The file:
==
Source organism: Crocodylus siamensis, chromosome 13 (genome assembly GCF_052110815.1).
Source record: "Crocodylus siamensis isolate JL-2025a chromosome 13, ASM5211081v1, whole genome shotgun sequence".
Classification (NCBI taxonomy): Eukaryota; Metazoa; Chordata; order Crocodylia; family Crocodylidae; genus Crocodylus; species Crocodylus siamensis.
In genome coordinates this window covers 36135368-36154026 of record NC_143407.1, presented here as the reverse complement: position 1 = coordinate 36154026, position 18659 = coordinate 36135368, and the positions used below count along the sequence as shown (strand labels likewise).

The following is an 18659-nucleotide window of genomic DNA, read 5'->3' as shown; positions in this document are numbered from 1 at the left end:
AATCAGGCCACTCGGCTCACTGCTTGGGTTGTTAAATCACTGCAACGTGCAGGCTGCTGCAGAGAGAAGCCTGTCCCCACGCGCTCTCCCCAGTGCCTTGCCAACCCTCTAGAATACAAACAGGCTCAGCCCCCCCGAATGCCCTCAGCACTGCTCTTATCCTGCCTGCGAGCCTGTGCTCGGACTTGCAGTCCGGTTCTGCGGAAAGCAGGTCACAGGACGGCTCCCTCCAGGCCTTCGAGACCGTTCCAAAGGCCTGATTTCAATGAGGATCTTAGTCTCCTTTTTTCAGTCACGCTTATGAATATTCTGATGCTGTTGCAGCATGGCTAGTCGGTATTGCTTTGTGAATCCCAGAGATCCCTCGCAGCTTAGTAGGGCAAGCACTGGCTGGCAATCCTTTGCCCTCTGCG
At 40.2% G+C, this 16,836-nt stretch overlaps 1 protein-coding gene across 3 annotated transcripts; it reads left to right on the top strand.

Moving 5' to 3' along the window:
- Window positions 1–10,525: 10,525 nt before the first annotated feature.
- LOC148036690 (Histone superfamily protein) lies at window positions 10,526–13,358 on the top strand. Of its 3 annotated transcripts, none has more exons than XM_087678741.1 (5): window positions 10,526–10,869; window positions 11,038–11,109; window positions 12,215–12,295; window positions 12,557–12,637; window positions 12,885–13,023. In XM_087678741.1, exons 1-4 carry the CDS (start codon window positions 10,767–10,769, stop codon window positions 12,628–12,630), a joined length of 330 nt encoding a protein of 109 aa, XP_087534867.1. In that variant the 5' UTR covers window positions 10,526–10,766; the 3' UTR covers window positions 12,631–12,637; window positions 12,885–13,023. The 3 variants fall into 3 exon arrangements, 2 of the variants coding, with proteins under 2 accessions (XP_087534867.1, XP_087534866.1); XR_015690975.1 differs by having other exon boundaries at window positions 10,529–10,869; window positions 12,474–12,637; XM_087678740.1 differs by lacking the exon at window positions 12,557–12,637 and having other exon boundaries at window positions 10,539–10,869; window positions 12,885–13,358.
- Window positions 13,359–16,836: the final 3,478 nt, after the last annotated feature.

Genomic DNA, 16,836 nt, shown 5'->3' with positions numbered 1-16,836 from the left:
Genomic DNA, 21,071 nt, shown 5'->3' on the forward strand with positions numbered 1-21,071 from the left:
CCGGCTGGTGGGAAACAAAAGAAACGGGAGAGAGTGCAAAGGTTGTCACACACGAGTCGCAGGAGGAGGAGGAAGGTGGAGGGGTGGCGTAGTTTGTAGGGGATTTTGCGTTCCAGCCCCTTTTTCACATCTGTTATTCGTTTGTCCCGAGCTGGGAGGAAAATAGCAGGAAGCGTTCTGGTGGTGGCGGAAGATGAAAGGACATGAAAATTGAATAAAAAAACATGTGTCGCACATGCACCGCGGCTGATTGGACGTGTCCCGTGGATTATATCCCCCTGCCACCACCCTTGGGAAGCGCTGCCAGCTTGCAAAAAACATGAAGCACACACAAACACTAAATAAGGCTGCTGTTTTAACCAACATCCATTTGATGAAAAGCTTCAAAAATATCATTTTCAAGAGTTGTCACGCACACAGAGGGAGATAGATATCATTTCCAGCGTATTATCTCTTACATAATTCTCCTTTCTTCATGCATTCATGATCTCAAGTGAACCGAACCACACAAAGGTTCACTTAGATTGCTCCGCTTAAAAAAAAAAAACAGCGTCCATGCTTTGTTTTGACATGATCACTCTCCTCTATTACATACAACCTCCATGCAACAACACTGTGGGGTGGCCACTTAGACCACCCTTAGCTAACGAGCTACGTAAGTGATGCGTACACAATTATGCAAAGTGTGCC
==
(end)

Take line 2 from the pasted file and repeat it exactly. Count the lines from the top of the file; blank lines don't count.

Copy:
Source record: "Crocodylus siamensis isolate JL-2025a chromosome 13, ASM5211081v1, whole genome shotgun sequence".